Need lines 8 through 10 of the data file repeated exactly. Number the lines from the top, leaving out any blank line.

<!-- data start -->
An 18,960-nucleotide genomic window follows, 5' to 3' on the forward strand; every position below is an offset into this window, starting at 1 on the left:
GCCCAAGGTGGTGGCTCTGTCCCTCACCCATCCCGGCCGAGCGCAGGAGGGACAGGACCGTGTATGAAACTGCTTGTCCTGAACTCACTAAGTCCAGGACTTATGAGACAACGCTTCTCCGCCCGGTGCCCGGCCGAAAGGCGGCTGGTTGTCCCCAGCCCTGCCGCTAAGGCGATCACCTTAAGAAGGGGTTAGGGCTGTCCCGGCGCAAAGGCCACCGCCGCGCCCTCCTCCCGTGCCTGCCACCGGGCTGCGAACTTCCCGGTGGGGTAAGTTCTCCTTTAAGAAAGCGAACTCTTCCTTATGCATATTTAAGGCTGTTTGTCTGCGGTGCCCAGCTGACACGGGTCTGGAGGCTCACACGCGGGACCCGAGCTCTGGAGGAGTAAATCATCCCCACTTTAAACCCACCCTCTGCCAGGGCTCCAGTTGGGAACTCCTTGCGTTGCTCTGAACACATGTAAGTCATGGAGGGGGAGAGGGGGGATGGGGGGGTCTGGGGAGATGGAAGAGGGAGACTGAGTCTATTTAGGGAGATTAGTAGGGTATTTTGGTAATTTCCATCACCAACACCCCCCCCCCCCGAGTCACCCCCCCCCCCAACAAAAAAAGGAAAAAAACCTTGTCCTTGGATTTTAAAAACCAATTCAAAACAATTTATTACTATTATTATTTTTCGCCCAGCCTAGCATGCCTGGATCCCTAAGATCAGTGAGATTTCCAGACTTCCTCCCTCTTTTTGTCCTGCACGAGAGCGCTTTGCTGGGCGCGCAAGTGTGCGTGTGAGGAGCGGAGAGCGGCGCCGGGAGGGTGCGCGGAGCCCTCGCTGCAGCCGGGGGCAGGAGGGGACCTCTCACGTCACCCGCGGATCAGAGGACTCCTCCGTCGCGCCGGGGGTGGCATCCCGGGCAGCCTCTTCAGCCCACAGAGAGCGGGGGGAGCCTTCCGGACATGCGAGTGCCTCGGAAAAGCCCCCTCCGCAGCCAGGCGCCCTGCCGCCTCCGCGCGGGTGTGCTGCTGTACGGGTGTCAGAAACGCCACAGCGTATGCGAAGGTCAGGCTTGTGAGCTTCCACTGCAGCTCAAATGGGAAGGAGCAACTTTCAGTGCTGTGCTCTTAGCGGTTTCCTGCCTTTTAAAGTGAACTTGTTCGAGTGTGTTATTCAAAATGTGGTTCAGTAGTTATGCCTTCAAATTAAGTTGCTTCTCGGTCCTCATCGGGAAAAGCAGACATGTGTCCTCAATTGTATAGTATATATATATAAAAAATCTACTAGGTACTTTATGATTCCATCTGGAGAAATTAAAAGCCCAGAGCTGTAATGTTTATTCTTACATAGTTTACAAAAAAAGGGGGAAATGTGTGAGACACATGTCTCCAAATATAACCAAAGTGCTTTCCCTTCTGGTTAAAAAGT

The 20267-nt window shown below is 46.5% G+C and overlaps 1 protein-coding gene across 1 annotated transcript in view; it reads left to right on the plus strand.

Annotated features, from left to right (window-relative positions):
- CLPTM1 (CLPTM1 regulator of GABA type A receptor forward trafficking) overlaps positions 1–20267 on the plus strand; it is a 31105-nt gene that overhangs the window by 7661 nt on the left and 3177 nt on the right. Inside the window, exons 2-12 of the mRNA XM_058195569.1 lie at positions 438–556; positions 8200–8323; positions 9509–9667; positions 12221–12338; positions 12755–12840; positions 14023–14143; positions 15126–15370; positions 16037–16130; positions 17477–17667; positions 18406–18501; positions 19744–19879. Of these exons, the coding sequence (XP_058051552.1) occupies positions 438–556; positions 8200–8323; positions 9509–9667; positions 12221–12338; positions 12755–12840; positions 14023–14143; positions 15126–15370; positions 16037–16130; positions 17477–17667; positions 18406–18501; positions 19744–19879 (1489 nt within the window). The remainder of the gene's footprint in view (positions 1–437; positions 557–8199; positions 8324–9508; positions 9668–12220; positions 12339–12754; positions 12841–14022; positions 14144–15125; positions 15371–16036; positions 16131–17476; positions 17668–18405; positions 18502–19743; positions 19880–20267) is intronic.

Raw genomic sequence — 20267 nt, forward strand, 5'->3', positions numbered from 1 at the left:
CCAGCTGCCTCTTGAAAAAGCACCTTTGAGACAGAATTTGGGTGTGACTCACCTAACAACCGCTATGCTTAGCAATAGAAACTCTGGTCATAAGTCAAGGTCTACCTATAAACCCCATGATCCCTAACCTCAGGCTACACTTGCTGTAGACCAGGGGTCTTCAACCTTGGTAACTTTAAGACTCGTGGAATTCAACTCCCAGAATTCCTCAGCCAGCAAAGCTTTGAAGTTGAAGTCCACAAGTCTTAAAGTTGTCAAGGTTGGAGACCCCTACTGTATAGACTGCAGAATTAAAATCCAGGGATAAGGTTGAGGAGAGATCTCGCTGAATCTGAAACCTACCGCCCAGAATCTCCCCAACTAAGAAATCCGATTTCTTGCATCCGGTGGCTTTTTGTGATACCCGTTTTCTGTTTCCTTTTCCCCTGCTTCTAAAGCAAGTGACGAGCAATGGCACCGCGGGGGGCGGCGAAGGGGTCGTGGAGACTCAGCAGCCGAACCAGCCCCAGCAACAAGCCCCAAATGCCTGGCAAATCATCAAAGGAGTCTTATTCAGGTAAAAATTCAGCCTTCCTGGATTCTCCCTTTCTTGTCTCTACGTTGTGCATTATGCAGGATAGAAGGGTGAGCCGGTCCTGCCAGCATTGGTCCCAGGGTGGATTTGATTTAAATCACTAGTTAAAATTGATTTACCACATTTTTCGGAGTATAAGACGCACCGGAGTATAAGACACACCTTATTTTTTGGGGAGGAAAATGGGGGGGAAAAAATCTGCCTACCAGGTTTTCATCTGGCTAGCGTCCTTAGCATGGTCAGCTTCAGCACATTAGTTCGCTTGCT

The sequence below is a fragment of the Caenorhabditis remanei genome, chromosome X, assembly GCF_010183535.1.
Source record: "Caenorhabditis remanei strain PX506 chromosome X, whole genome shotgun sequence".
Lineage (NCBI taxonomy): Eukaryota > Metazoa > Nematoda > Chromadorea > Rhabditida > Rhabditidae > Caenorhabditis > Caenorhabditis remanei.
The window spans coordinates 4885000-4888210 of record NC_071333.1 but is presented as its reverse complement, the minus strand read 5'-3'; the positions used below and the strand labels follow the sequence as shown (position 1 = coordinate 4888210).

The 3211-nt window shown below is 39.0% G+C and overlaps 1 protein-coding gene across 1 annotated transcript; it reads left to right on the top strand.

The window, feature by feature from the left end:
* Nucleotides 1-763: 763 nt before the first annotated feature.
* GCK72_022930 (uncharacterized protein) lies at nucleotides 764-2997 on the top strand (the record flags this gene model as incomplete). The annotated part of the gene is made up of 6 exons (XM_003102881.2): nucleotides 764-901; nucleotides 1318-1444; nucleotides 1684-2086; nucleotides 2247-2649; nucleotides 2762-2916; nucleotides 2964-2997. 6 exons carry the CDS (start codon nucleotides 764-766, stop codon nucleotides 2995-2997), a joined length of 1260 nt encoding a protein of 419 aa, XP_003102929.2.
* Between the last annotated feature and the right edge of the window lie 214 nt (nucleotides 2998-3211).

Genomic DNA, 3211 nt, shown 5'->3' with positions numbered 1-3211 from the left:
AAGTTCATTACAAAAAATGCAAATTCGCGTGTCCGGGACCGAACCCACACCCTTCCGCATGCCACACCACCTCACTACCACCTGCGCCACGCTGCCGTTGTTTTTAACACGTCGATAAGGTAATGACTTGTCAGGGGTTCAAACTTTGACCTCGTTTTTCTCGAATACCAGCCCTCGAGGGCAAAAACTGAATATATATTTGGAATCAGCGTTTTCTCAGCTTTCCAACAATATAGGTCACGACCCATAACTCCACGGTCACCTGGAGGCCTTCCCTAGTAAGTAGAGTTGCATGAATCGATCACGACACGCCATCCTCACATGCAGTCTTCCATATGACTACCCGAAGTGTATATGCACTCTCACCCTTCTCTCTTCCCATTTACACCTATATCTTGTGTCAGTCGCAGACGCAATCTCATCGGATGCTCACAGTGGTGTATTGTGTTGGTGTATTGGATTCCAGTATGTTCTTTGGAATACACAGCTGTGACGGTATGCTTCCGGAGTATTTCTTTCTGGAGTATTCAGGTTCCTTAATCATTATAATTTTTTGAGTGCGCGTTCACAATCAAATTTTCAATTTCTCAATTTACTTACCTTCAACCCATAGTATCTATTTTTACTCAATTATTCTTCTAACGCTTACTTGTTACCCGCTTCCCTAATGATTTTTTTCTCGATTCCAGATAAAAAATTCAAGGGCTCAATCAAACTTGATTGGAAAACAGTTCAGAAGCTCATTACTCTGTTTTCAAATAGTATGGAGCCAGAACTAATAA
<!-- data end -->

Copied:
The sequence below is a fragment of the Caenorhabditis remanei genome, chromosome X, assembly GCF_010183535.1.
Source record: "Caenorhabditis remanei strain PX506 chromosome X, whole genome shotgun sequence".
Lineage (NCBI taxonomy): Eukaryota > Metazoa > Nematoda > Chromadorea > Rhabditida > Rhabditidae > Caenorhabditis > Caenorhabditis remanei.